The Boston Globe has profiled the financial and therapeutic potential of adult stem cell treatments being developed by Osiris Therapeutics, a company in Baltimore. Osiris currently has three therapies in human trials and recently raised US$50 million in funding, double what it anticipated.
Its products are an anti-rejection therapy for leukaemia patients, regrowing meniscus in damaged knees, and replacing tissue damaged by heart attacks. The company now has enough funds to run three clinical trials, after overcoming scepticism in the market and a multi-million lawsuit with a former CEO.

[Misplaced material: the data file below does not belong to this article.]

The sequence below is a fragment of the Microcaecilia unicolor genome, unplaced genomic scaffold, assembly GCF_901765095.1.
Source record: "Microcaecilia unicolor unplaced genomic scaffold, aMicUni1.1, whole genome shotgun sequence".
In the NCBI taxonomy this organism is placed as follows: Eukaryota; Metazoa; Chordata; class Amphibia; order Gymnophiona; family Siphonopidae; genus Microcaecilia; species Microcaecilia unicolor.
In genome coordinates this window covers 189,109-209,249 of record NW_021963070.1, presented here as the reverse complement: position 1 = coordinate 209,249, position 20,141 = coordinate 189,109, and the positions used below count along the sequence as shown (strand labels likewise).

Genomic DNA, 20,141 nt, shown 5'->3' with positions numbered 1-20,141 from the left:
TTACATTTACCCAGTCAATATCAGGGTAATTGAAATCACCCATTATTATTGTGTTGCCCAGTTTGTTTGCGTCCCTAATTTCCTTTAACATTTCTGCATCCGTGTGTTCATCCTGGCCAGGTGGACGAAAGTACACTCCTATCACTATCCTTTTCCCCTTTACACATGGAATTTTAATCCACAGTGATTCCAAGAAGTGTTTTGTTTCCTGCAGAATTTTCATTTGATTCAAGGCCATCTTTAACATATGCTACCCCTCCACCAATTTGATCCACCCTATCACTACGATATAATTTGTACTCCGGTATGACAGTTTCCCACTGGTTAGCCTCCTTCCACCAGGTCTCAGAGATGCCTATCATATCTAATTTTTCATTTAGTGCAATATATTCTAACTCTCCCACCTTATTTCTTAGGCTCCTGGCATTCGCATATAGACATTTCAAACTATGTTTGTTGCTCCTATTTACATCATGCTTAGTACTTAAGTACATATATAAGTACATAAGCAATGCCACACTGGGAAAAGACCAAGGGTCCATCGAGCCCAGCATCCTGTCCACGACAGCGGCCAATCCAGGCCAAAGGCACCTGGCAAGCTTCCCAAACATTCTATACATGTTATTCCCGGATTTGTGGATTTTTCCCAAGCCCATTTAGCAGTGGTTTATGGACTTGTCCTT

The scientists conducting the trial are enthusiastic about their potential. “Unbelievably significant,” says Dr Alan Levine, a former director of the blood disease program of the National Heart, Lung and Blood Institute at the National Institutes of Health. “One of the most exciting innovations in heart attack therapy,” says Dr Joshua Hare, who is running Osiris’s Phase I trial for heart repair. Every 10 or 20 years, there is a brand-new insight. I would say that what is happening with stem cell therapy for these chronic diseases is sort of the new insight for the 21st century.”
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